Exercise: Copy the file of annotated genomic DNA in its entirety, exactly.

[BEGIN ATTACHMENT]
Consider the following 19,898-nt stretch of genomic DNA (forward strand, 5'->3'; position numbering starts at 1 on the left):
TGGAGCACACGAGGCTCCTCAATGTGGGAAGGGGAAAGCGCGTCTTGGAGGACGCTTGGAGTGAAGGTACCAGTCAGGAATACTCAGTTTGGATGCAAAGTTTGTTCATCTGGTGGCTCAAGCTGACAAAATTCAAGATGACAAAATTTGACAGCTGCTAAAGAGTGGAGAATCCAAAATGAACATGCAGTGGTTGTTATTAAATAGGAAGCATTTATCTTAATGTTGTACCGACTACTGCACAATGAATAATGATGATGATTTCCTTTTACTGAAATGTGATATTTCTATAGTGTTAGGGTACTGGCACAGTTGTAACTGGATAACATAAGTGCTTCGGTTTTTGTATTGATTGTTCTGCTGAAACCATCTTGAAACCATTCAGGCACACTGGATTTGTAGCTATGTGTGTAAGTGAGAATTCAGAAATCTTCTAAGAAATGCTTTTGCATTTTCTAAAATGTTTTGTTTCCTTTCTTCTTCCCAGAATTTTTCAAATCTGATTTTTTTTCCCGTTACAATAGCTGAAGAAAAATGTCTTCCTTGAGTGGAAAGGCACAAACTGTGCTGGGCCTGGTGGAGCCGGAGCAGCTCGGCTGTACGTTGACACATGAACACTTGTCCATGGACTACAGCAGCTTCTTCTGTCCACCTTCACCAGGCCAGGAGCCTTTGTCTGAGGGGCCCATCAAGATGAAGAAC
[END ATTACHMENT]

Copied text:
Consider the following 19,898-nt stretch of genomic DNA (forward strand, 5'->3'; position numbering starts at 1 on the left):
TGGAGCACACGAGGCTCCTCAATGTGGGAAGGGGAAAGCGCGTCTTGGAGGACGCTTGGAGTGAAGGTACCAGTCAGGAATACTCAGTTTGGATGCAAAGTTTGTTCATCTGGTGGCTCAAGCTGACAAAATTCAAGATGACAAAATTTGACAGCTGCTAAAGAGTGGAGAATCCAAAATGAACATGCAGTGGTTGTTATTAAATAGGAAGCATTTATCTTAATGTTGTACCGACTACTGCACAATGAATAATGATGATGATTTCCTTTTACTGAAATGTGATATTTCTATAGTGTTAGGGTACTGGCACAGTTGTAACTGGATAACATAAGTGCTTCGGTTTTTGTATTGATTGTTCTGCTGAAACCATCTTGAAACCATTCAGGCACACTGGATTTGTAGCTATGTGTGTAAGTGAGAATTCAGAAATCTTCTAAGAAATGCTTTTGCATTTTCTAAAATGTTTTGTTTCCTTTCTTCTTCCCAGAATTTTTCAAATCTGATTTTTTTTCCCGTTACAATAGCTGAAGAAAAATGTCTTCCTTGAGTGGAAAGGCACAAACTGTGCTGGGCCTGGTGGAGCCGGAGCAGCTCGGCTGTACGTTGACACATGAACACTTGTCCATGGACTACAGCAGCTTCTTCTGTCCACCTTCACCAGGCCAGGAGCCTTTGTCTGAGGGGCCCATCAAGATGAAGAAC